In the interest of creating a filling breakfast before heading into the clinic to see clients, as well as using the lovely Transition Farm leek I had sitting in the fridge and the remainder of a jar of passata leftover from last night’s reheated meatloaf situation, I present you with this morning’s breakfast: a quick shakshuka with leek.
Shakshuka with Leek
Grab a small skillet. Sautee diced leek in extra virgin olive oil and butter, plus a teeny pinch of sea salt, until soft. Add some crushed garlic and cook for a further minute or so until fragrant. In goes a couple of glugs of passata. Make room for two eggs, crack them into the spaces, cover the skillet and cook until the eggs are cooked to your liking. Top with smoked paprika and parsley. Serve with buttered sourdough toast and freshly cracked black pepper. Good things.
Happy Wednesday, friends.
I’ve been on a cacao hit this week. It started with the choc tops we ate over the weekend while seeing Mad Max at the cinema. Whoa, that movie was intense, I needed a nap afterwards. Instead we went for a burger. Choosing which choc top to eat was also intense. Usually it’s a clear boysenberry order, but for some reason I’ve been jonesing for coffee and mint chocolate flavours. Well, they didn’t have coffee and ahhhh, I don’t know, I’m usually always disappointed with mint…somehow it never lives up to my expectations and childhood nostalgia. So boysenberry it was.
And since then, my love for cacao has been pretty strong. As a way of indulging this desire I’ve been enjoying a square of Pana chocolate some afternoons and adding raw cacao powder to my breakfast, like yesterday. Chocolate porridge is a pretty neat way to both hit a craving and nourish yourself.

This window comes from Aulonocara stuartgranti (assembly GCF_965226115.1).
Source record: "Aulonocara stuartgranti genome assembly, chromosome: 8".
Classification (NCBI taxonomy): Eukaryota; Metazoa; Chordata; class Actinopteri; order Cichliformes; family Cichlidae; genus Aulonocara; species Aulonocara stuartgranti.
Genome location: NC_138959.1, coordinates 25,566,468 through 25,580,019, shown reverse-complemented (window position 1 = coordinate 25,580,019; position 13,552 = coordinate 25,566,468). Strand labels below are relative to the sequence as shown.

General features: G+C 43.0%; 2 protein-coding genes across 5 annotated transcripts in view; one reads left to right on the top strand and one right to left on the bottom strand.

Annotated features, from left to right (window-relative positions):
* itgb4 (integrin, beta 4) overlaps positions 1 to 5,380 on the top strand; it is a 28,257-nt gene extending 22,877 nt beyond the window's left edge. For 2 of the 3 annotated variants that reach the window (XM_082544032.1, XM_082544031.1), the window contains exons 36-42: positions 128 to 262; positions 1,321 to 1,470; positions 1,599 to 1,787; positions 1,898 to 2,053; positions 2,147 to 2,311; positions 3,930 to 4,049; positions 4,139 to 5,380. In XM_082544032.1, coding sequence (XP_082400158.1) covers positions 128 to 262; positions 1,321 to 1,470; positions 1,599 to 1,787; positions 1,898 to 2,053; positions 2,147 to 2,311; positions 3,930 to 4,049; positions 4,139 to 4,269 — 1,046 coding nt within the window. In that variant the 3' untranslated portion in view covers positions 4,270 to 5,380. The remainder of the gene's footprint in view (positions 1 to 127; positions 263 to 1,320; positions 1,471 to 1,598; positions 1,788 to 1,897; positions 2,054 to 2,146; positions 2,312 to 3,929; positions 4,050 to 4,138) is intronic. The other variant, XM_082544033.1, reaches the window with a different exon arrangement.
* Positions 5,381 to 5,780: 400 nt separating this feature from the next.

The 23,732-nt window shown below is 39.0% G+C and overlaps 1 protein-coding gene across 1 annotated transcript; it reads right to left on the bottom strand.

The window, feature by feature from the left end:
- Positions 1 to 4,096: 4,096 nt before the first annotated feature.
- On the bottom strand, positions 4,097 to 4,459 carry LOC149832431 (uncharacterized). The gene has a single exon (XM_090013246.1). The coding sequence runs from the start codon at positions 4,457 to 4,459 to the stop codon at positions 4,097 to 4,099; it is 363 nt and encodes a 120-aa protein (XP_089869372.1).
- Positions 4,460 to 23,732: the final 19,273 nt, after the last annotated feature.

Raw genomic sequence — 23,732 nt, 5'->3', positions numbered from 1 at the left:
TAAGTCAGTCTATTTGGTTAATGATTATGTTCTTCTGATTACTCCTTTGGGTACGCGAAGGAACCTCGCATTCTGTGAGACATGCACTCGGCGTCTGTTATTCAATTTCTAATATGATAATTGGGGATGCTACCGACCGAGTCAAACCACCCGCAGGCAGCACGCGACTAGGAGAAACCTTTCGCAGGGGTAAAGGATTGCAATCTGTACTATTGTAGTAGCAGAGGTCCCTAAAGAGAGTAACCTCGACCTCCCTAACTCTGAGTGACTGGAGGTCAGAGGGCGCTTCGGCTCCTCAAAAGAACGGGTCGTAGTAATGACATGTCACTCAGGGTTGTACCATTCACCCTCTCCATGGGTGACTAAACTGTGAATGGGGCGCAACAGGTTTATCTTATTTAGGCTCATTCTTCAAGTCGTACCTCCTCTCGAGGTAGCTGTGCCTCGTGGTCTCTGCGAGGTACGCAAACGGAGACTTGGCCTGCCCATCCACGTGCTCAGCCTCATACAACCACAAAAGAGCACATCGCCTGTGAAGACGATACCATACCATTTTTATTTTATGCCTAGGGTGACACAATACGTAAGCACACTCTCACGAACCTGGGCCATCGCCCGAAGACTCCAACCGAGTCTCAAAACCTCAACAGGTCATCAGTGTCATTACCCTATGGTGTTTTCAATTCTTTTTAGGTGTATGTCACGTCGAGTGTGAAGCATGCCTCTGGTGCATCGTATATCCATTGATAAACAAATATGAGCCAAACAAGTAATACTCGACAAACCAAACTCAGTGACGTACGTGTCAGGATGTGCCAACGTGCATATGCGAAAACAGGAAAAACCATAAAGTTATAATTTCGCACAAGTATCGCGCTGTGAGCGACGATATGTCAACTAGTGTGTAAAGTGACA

It’s been a while since I’ve made porridge with cacao and tahini, but this morning it felt right. With toasted almonds and sunflower seeds, lots of milk and extra sea salt. Next up, coffee and chocolate porridge, perhaps…
I’m usually not a fan of steamed broccoli. Roasted, yes. Stirfried, sure. Baked in a pasta dish, absolutely. But steamed? Boring. That was, until I got my first taste of the 2015 broccoli crop from our weekly Transition Farm vegetable box. And sure enough, I’m steaming broccoli and eating it for breakfast. I think it’s because it’s farm fresh. Vegetables grown in a thoughtful way taste so much better. And even though I overcooked it this morning, dulling the true colour, it was wonderful and simple and everything broccoli should be.
I served my broccoli with eggs, cheddar cheese, parsley and sourdough toast for Wednesday Breakfast Club this week.
Happy Wednesday, folks.
I find a lot of comfort in how the seasons change.
There’s comfort in the familiarity of figs and quince, the warmth of my favourite knits against my goose-pimply morning skin, and the show of those rich colours, the yellows, browns and oranges, decorating every other tree. My body tells me to eat soup and curry, to stay snug. I listen dutifully.
And though I adore the comfort and familiar traits of this time of year, I equally love the excitement and anticipation that comes with the change of season. Will the crop of figs from my parents’ tree be particularly fruitful this year? What will be our recurring soup recipe this winter? Where are my my thick socks hiding and are they as cozy as I remember? (they always are) And then there’s the thought that by the time the next sunshine season arrives, our baby will be here… to feel the warmth on their morning skin. That thought, friends, is entirely too comforting and exciting.
The answer to whether my parents’ fig tree came through with the goods this season is a spirited, “yes”. Mum has been gifting a couple of figs every now and then, though less than you might expect based on her track record of generosity. Curious… I think my dad is particularly fond of figs, you see. Mum too. I can’t blame them, as their fruit is particularly good, with a texture that doesn’t melt into suspicious softness and a flavour that says “I’m a fig but I’m not yelling about it”. And though good when enjoyed fresh and untouched, I’m partial to a quick pan fry, to encourage them into jaminess.